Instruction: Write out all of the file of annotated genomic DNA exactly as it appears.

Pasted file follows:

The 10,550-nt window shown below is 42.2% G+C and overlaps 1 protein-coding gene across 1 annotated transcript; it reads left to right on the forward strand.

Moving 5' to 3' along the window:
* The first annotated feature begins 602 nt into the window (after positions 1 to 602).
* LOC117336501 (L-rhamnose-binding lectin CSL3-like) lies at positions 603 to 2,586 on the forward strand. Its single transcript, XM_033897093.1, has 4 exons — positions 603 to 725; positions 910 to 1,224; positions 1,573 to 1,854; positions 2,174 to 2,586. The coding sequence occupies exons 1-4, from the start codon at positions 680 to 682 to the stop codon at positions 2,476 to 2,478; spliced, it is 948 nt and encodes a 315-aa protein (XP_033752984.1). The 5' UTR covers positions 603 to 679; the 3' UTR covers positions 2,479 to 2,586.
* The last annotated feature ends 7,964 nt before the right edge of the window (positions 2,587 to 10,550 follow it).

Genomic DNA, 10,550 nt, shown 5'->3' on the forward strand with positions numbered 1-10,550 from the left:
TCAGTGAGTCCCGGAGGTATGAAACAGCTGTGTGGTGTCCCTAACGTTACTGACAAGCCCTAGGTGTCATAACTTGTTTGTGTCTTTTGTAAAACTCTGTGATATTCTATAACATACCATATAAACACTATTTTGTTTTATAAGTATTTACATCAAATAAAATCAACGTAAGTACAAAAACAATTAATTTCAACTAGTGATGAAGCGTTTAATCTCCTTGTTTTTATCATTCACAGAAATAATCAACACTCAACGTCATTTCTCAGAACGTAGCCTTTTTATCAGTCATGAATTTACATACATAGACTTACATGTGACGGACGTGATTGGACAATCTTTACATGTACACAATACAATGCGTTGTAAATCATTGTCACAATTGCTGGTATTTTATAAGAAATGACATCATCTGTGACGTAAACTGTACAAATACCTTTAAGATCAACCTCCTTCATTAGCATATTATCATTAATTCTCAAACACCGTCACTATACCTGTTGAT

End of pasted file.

The 10,550-nt window shown below is 42.2% G+C and overlaps 1 protein-coding gene across 1 annotated transcript; it reads left to right on the forward strand.

Moving 5' to 3' along the window:
* The first annotated feature begins 602 nt into the window (after positions 1 to 602).
* LOC117336501 (L-rhamnose-binding lectin CSL3-like) lies at positions 603 to 2,586 on the forward strand. Its single transcript, XM_033897093.1, has 4 exons — positions 603 to 725; positions 910 to 1,224; positions 1,573 to 1,854; positions 2,174 to 2,586. The coding sequence occupies exons 1-4, from the start codon at positions 680 to 682 to the stop codon at positions 2,476 to 2,478; spliced, it is 948 nt and encodes a 315-aa protein (XP_033752984.1). The 5' UTR covers positions 603 to 679; the 3' UTR covers positions 2,479 to 2,586.
* The last annotated feature ends 7,964 nt before the right edge of the window (positions 2,587 to 10,550 follow it).

Genomic DNA, 10,550 nt, shown 5'->3' on the forward strand with positions numbered 1-10,550 from the left:
TCAGTGAGTCCCGGAGGTATGAAACAGCTGTGTGGTGTCCCTAACGTTACTGACAAGCCCTAGGTGTCATAACTTGTTTGTGTCTTTTGTAAAACTCTGTGATATTCTATAACATACCATATAAACACTATTTTGTTTTATAAGTATTTACATCAAATAAAATCAACGTAAGTACAAAAACAATTAATTTCAACTAGTGATGAAGCGTTTAATCTCCTTGTTTTTATCATTCACAGAAATAATCAACACTCAACGTCATTTCTCAGAACGTAGCCTTTTTATCAGTCATGAATTTACATACATAGACTTACATGTGACGGACGTGATTGGACAATCTTTACATGTACACAATACAATGCGTTGTAAATCATTGTCACAATTGCTGGTATTTTATAAGAAATGACATCATCTGTGACGTAAACTGTACAAATACCTTTAAGATCAACCTCCTTCATTAGCATATTATCATTAATTCTCAAACACCGTCACTATACCTGTTGAT